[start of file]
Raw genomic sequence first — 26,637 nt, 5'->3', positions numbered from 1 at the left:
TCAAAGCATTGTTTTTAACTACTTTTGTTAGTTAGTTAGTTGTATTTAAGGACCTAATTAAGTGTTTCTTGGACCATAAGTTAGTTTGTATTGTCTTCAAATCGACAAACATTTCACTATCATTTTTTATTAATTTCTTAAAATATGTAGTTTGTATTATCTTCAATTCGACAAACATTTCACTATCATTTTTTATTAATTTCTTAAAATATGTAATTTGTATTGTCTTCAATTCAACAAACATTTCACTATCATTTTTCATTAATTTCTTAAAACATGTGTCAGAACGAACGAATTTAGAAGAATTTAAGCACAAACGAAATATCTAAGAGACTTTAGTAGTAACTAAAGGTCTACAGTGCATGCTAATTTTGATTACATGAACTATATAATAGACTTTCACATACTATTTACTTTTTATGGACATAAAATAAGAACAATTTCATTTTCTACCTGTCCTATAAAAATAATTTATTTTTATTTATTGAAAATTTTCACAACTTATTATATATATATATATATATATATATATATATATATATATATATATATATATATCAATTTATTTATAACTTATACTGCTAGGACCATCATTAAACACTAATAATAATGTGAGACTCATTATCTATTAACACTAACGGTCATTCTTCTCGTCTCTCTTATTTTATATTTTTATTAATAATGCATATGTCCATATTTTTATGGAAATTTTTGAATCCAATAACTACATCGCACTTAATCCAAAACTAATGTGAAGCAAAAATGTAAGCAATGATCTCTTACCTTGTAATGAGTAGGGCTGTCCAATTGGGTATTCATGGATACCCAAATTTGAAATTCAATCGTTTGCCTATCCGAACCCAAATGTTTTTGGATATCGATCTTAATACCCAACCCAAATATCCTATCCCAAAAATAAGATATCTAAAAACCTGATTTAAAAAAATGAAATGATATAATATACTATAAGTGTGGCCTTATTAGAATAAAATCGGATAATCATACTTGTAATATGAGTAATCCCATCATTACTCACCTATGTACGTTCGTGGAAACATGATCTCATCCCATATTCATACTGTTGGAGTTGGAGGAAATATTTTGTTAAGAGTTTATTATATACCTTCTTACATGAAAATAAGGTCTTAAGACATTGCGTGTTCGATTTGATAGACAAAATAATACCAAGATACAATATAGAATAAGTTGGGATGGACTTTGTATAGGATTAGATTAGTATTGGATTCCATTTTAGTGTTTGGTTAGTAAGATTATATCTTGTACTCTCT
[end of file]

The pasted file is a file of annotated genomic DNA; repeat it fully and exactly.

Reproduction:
Raw genomic sequence first — 26,637 nt, 5'->3', positions numbered from 1 at the left:
TCAAAGCATTGTTTTTAACTACTTTTGTTAGTTAGTTAGTTGTATTTAAGGACCTAATTAAGTGTTTCTTGGACCATAAGTTAGTTTGTATTGTCTTCAAATCGACAAACATTTCACTATCATTTTTTATTAATTTCTTAAAATATGTAGTTTGTATTATCTTCAATTCGACAAACATTTCACTATCATTTTTTATTAATTTCTTAAAATATGTAATTTGTATTGTCTTCAATTCAACAAACATTTCACTATCATTTTTCATTAATTTCTTAAAACATGTGTCAGAACGAACGAATTTAGAAGAATTTAAGCACAAACGAAATATCTAAGAGACTTTAGTAGTAACTAAAGGTCTACAGTGCATGCTAATTTTGATTACATGAACTATATAATAGACTTTCACATACTATTTACTTTTTATGGACATAAAATAAGAACAATTTCATTTTCTACCTGTCCTATAAAAATAATTTATTTTTATTTATTGAAAATTTTCACAACTTATTATATATATATATATATATATATATATATATATATATATATATATATATATATCAATTTATTTATAACTTATACTGCTAGGACCATCATTAAACACTAATAATAATGTGAGACTCATTATCTATTAACACTAACGGTCATTCTTCTCGTCTCTCTTATTTTATATTTTTATTAATAATGCATATGTCCATATTTTTATGGAAATTTTTGAATCCAATAACTACATCGCACTTAATCCAAAACTAATGTGAAGCAAAAATGTAAGCAATGATCTCTTACCTTGTAATGAGTAGGGCTGTCCAATTGGGTATTCATGGATACCCAAATTTGAAATTCAATCGTTTGCCTATCCGAACCCAAATGTTTTTGGATATCGATCTTAATACCCAACCCAAATATCCTATCCCAAAAATAAGATATCTAAAAACCTGATTTAAAAAAATGAAATGATATAATATACTATAAGTGTGGCCTTATTAGAATAAAATCGGATAATCATACTTGTAATATGAGTAATCCCATCATTACTCACCTATGTACGTTCGTGGAAACATGATCTCATCCCATATTCATACTGTTGGAGTTGGAGGAAATATTTTGTTAAGAGTTTATTATATACCTTCTTACATGAAAATAAGGTCTTAAGACATTGCGTGTTCGATTTGATAGACAAAATAATACCAAGATACAATATAGAATAAGTTGGGATGGACTTTGTATAGGATTAGATTAGTATTGGATTCCATTTTAGTGTTTGGTTAGTAAGATTATATCTTGTACTCTCT